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A new exhibit at LCP focuses on ‘ordinary creativity’ of African Americans in early Philadelphia

May 28, 2019 Category: FeaturedMediumPurpose
Although their path was fraught with difficulties, Black residents of Philadelphia often empowered themselves with a shared belief in persistence, hard work, focus and sacrifice.

The story of these residents, including their forebears and descendants, are the focus of the new exhibit at the Library Company of Philadelphia (LCP) titled “From Negro Pasts to Afro-Futures: Black Creative Re-Imaginings.” According to the exhibition’s press materials,  the exhibit “reflects the resiliency, faith, dignity, creativity and political activism of African Americans as seen through their own eyes — from the fragments, the rituals, the writings and the prayers they left for us.”

The LCP — founded by Benjamin Franklin in 1731 — houses the nation’s most important collection of African American literature and history from before 1900, and has formalized its study of African American history in early America with its Program in African American History (PAAH) — which includes fellowships, internships, outreach and a program to enhance and facilitate careers in history for scholars from underrepresented groups.

The “From Negro Pasts to Afro-Futures: Black Creative Re-Imaginings” exhibition opened May 24 at the The Library Company of Philadelphia, 1320 Locust Street. (Photo by Bobbi Booker)

The 2019 exhibition is the first one launched after the successful completion of an endowment campaign that raised $2 million. Dr. Deirdre Cooper Owens, director of the Program in African American History at the LCP, utilized the non-profit’s extensive African Americana collection — which ranges from the mid 16th century into the early years of the 20th century — to curate the exhibit.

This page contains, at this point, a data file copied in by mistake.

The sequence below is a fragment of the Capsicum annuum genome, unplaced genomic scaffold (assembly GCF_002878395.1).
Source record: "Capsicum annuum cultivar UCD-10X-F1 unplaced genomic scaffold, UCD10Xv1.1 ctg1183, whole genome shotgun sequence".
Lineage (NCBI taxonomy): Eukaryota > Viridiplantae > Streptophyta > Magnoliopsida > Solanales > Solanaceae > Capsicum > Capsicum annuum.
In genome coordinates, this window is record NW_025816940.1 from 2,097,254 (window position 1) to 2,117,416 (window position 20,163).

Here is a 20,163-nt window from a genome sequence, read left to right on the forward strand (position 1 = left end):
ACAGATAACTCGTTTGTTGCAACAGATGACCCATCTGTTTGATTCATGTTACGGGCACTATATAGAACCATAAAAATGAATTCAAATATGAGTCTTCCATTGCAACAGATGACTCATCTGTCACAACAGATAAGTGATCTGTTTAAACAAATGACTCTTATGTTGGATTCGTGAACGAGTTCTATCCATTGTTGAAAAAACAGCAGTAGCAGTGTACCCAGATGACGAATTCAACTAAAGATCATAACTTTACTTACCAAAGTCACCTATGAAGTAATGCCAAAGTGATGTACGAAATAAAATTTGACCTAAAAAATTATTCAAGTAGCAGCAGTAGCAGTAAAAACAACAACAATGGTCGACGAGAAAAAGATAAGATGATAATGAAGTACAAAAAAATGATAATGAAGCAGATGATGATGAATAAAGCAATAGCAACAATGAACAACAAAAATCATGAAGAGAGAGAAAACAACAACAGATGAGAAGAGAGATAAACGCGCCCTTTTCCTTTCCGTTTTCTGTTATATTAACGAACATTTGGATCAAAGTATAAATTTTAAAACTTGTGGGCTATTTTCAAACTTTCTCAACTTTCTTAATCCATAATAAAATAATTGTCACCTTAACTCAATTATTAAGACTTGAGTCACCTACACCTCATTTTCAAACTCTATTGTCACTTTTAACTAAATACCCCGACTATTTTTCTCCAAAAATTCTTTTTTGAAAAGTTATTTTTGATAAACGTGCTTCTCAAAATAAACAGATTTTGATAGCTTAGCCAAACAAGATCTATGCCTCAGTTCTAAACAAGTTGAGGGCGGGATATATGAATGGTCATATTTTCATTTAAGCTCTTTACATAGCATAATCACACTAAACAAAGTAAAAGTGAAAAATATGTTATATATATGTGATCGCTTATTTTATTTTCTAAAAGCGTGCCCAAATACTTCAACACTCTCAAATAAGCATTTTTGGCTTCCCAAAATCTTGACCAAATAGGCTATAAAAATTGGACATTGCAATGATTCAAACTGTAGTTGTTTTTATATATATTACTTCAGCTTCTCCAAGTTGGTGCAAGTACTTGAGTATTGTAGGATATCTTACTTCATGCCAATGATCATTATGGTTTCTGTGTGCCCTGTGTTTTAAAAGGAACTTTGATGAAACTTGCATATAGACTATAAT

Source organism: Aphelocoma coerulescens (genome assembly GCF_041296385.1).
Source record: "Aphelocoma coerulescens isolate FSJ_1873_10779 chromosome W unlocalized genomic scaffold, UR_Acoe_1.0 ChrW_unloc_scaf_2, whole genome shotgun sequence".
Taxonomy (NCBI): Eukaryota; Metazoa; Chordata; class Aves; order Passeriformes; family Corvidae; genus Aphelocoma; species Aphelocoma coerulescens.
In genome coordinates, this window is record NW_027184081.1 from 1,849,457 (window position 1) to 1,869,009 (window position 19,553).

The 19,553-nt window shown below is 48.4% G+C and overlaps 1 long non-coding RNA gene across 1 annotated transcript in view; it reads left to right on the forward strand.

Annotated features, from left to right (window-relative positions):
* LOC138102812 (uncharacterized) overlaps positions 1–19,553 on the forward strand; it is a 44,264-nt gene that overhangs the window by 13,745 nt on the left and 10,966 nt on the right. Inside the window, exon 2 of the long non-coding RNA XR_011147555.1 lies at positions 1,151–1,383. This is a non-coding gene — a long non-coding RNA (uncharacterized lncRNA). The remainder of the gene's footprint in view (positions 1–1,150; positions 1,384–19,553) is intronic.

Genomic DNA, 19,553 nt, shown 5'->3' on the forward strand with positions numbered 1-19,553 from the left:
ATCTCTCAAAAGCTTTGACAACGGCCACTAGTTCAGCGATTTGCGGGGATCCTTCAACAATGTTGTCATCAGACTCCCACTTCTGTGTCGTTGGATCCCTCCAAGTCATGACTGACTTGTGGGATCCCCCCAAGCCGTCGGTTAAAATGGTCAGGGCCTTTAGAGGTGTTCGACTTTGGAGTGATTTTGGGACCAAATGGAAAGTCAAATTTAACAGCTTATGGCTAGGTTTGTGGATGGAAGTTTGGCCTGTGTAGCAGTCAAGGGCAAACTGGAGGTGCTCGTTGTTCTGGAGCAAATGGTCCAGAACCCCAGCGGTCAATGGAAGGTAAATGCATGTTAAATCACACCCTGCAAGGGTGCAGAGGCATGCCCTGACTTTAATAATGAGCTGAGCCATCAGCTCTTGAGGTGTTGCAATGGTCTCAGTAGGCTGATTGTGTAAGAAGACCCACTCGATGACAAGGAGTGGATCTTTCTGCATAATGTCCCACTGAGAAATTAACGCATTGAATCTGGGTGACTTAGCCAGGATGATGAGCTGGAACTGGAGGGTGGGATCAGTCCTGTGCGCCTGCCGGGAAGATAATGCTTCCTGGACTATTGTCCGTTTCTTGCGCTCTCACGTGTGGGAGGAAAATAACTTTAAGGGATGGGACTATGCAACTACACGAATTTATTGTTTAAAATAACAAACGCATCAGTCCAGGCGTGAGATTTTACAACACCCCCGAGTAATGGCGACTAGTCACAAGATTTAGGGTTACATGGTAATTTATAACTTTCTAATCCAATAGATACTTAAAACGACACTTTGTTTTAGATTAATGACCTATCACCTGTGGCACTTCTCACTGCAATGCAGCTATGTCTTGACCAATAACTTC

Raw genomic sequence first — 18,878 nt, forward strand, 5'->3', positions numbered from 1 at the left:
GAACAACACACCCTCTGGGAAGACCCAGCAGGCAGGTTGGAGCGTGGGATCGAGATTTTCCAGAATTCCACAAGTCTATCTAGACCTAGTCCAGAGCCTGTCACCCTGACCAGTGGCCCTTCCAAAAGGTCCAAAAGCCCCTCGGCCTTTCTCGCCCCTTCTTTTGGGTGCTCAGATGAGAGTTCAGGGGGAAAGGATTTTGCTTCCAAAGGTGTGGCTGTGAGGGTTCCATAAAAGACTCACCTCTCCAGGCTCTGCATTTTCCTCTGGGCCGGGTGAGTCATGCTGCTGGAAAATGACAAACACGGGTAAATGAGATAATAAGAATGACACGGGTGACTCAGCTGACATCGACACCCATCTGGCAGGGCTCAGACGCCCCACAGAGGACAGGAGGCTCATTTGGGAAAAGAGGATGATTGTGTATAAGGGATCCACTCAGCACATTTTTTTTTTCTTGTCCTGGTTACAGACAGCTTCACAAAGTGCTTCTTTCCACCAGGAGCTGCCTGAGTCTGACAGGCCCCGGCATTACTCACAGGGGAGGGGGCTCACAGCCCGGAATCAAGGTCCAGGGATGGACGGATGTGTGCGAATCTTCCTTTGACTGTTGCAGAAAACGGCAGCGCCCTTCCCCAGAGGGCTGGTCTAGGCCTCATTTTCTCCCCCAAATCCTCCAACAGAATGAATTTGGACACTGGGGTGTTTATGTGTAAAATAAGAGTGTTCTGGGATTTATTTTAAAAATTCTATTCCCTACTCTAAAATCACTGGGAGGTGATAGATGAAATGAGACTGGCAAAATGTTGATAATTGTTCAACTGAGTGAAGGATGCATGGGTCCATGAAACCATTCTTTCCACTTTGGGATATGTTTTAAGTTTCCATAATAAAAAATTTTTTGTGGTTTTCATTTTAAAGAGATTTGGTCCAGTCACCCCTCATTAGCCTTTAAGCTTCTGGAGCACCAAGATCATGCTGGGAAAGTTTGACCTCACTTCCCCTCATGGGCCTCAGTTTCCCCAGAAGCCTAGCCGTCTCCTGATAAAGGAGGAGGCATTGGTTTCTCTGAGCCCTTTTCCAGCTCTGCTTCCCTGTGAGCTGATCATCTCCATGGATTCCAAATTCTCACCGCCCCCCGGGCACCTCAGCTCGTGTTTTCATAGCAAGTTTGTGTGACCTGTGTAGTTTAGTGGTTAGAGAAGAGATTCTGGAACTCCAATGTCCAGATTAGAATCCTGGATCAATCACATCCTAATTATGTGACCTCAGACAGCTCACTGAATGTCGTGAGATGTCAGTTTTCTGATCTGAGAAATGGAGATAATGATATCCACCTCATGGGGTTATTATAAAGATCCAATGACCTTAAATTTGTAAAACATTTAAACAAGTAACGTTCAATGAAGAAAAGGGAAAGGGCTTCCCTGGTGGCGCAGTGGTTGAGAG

“When I initially was hired as the director and told me they would like me to curate the exhibition, I remember wanting to do something that was different than a lot of cultural institutions and museums tend to do with artists from the Black past,” Cooper Owens said. “Often we would see the curation of objects from the perspective of white people who sometimes owned Black people.”

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Instead, Cooper Owens said, she wanted an exhibit of artifacts produced and created by Black people.

“You’re not going to see people in blackface and a lot of stereotypical images [in this exhibit],” Cooper Owens said. “When you look in the past — and I don’t care from 100 years ago, or 200, or 250 — the ways that Black people then wrote about their lives was in a kind of ordinarily beautiful way…. You might have someone who was living in 1830 Philadelphia, and they know that they’re living in the midst of a country that is really enveloped by slavery and anti-blackness, and yet they’re illustrating and drawing pictures, writing love poems and doing things that show them as human beings. [It] was really important for me to be able to have my students, coworkers and interns all on the same page about showing the kind of ordinary creativity and beauty of Black people in the past.”

The exhibit showcases some seldom seen and extremely rare artifacts. For example, the Amy Matilda Cassey friendship album is one of only five such items known to exist in the world. Cassey was a middle-class African American woman active in the anti-slavery movement. Her collection of poems, watercolors, essays and more allowed her and her girlfriends to think about relationships and heed communal advice — #blackgirlmagic, centuries before the invention of the hashtag.

A 1969 Library Company exhibition titled “Negro History” served as the foundation for the current exhibit, with the addition of many more artifacts from African American women and girls, as well as from the African Diaspora. “From Negro Pasts to Afro-Futures: Black Creative Re-Imaginings” runs through October 2019.

“I hope that our visitors will leave knowing that the everyday lives and actions of early African Americans were worthy, beautiful, and purposeful. They helped to shape the good parts of what became the United States of America,” Cooper Owens said.

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